Relay module behaviour

I bought this cheap and suspicious automatic irrigation set consisting a 5V miniature pump, a relay module (JGC-3F it says on top, seems to be a quite common relay shield) and a soil moisture sensor consisting of a fork probe and a transmitter module. The way the moisture sensor worked didn't really convince me, so I started to experiment with connecting the relay to an Arduino Uno board and playing around with timing.

Now I have a simple code where turning a pin HIGH on the Arduino closes the relay and the pump pumps for a while. Then the Arduino turns the pin LOW, the relay opens, pump disconnects and the Arduino waits for a longer period. Works fine.

What I don't get is that if I disconnect the jumper wire going from the Arduino pin to the relay IN, the relay closes and the pump starts pumping. If I connect the jumper wire from the relay to 5V, it keeps still pumping. If I ground it, the relay opens. It works as if it would close when the signal is low, but when connected to the Arduino pin, it definitely closes when the pin is high. There is probably a very simple answer to this, but I just can't get it right now.

For additional information: the relay module has three pins on the control side: VCC, GND, IN and the VCC and GND are appropriately connected. The red led is always on and green led turns off when the relay closes.

Puzzling.

So clearly we need a photo (which is to say, taken in good light, generally outside daylight but not full sun, not in a dark room, actually focused and with a resolution at least 1024 x 768) of your arrangement and the Web link showing the relay module. :grinning:

Here are the photos. For clarity I removed the moisture sensor and it’s wiring.

Note: As you see here the whole thing is powered from the Arduino board 5V pin. I know it’s maybe not the most recommendable choice but I can’t see how that would be the problem here as the thing works as it should when run from the Arduino: when the pin connected to relay IN is HIGH, the relay connects and the current seems to be enough for everything: the board, the relay and the pump itself.

The only answer to my question that I personally can come up with is that the problem would in fact be in the code: that the control pin would actually be low when I have thought it should be high and that causes the confusion. But the code couldn’t be clearer:

// this is where the pump goes ON for 10 secs
digitalWrite(pumpPin, HIGH);
delay(10000);
digitalWrite(pumpPin, LOW);
// then the code waits for a longer period

Probable solution: The relay is active low (instead of active high as I thought) and the pump was connected to the NC of the relay instead of NO. Some practice in basic logic for me...

But what I didn't get before is that connecting something (the relay signal wire in this case) to a low pin is actually the same as grounding it. I thought it would be the same as just disconnecting it. I tried be reversing both the code (the pin goes now LOW for a short period and HIGH for a longer period) and the relay-pump wiring (it's now NO/normally open for sure) and it works fine for the purpose, but for curiosity's sake I still wonder why disconnecting the signal wire in this schematic doesn't turn the pump on but grounding the wire does. (Well, actually I'm driving a test arrangement with a led right now, with the pump it's not so obvious when it's on and when it isn't, but nevertheless...)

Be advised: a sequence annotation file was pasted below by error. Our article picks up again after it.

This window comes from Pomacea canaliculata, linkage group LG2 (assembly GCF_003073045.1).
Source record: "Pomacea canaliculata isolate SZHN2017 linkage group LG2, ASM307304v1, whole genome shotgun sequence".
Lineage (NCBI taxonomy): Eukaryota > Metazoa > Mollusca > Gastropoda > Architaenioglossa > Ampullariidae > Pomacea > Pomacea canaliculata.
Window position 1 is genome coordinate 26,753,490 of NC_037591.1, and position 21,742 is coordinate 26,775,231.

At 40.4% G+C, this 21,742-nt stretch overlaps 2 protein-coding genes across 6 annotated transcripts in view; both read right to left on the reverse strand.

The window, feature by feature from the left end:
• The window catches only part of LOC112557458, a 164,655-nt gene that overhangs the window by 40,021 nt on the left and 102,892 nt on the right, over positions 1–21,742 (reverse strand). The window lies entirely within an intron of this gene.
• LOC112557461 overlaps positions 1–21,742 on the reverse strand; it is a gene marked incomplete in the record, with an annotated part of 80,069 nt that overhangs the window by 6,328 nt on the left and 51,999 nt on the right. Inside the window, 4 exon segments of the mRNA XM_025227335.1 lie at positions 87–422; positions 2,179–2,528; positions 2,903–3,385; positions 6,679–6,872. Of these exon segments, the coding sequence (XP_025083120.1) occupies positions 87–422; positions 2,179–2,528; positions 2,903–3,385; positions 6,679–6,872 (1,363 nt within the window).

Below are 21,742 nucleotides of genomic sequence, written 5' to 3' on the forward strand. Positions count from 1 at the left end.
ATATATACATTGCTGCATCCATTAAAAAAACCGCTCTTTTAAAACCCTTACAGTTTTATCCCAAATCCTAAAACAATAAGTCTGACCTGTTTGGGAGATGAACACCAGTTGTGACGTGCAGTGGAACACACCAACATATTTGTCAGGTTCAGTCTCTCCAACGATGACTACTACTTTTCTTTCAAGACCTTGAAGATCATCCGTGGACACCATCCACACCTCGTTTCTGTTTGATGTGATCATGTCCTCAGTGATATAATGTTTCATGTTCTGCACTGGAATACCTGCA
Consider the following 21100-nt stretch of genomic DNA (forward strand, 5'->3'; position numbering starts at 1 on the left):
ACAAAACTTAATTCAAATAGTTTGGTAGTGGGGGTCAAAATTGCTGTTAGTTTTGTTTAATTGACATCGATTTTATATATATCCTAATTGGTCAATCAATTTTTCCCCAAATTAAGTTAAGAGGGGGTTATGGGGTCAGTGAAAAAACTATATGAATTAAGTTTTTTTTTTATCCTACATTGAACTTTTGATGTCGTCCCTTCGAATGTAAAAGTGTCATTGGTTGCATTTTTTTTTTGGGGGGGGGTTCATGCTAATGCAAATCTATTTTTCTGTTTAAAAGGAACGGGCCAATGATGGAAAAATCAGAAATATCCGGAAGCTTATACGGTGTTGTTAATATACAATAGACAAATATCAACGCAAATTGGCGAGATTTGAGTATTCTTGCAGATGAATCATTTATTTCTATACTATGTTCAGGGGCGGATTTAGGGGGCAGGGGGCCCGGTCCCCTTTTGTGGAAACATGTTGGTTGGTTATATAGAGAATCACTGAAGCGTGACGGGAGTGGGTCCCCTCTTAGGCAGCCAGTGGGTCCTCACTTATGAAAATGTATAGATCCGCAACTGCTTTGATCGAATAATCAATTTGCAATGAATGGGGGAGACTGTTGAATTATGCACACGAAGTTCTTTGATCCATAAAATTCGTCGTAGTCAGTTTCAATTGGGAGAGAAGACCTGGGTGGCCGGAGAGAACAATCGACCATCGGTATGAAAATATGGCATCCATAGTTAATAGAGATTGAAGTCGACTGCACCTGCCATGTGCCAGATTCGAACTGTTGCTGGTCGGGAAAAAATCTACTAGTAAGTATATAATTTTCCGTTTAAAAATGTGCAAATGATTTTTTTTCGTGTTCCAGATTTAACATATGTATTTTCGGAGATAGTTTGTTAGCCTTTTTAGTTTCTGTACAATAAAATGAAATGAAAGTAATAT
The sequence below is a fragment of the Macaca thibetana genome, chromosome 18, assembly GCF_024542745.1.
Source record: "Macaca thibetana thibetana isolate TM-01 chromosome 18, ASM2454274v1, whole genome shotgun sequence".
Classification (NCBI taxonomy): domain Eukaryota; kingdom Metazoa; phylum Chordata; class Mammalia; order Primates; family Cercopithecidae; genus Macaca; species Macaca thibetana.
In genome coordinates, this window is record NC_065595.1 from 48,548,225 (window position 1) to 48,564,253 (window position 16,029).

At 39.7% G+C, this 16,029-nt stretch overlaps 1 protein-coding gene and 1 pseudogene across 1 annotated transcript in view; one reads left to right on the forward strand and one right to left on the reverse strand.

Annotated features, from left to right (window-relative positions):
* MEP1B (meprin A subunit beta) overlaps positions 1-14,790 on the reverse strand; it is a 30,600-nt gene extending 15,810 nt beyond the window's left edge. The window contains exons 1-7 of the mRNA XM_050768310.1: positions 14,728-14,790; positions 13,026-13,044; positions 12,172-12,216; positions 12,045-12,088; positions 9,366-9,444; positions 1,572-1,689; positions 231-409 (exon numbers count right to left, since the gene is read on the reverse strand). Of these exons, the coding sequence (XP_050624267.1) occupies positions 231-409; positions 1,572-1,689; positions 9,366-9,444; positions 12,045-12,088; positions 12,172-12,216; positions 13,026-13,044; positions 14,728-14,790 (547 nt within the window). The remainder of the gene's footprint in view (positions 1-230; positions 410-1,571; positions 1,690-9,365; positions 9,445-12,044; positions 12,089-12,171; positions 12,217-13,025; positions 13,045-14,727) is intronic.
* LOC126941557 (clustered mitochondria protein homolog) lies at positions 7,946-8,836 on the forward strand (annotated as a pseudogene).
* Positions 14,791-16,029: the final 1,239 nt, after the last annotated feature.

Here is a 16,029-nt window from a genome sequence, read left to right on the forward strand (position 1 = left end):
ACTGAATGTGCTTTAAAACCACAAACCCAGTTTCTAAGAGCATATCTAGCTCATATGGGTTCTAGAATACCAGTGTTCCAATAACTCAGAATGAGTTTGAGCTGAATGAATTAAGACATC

I still wonder why disconnecting the signal wire in this schematic doesn't turn the pump on but grounding the wire does.

In most of the active LOW relay modules grounding the input completes a circuit which lights up an led in an optocoupler.

A floating input of disconnected input does not do that.

Looking at a schematic of your relay module will help you.

Yep, the ol' noobie brainlock, HIGH is ON, LOW is OFF. Shake that off ASAP, either can be either. :slight_smile:
EDIT: In fact LOW is ON is more common in digital logic.

cattledog:
In most of the active LOW relay modules grounding the input completes a circuit which lights up an led in an optocoupler.
A floating input of disconnected input does not do that.

I'm blushing for my ignorance here but I never before realised that the low state of an Arduino pin would mean it to be the same as ground. I thought that the 0V there would mean that it's just disconnected from everything inside the board, just a disconnected output, no voltage being another thing than ground. (I'm not a native speaker of English so sometimes the terminology can cause confusion, but I think here this is not the case). Does this mean that I could light a led or do whatever by connecting it between the Arduino 5V and a low pin OR AS WELL Arduino GRD and a high pin? (If it's a led the of course minding it's polarity and a current limiting resistor etc.)

Does this mean that I could light a led or do whatever by connecting it between the Arduino 5V and a low pin OR AS WELL Arduino GRD and a high pin? (If it's a led the of course minding it's polarity and a current limiting resistor etc.)

Yes, if the pin set LOW with digitalWrite() is an OUTPUT.

https://www.arduino.cc/reference/en/language/functions/digital-io/digitalwrite/

If the pin has been configured as an OUTPUT with pinMode(), its voltage will be set to the corresponding value: 5V (or 3.3V on 3.3V boards) for HIGH, 0V (ground) for LOW.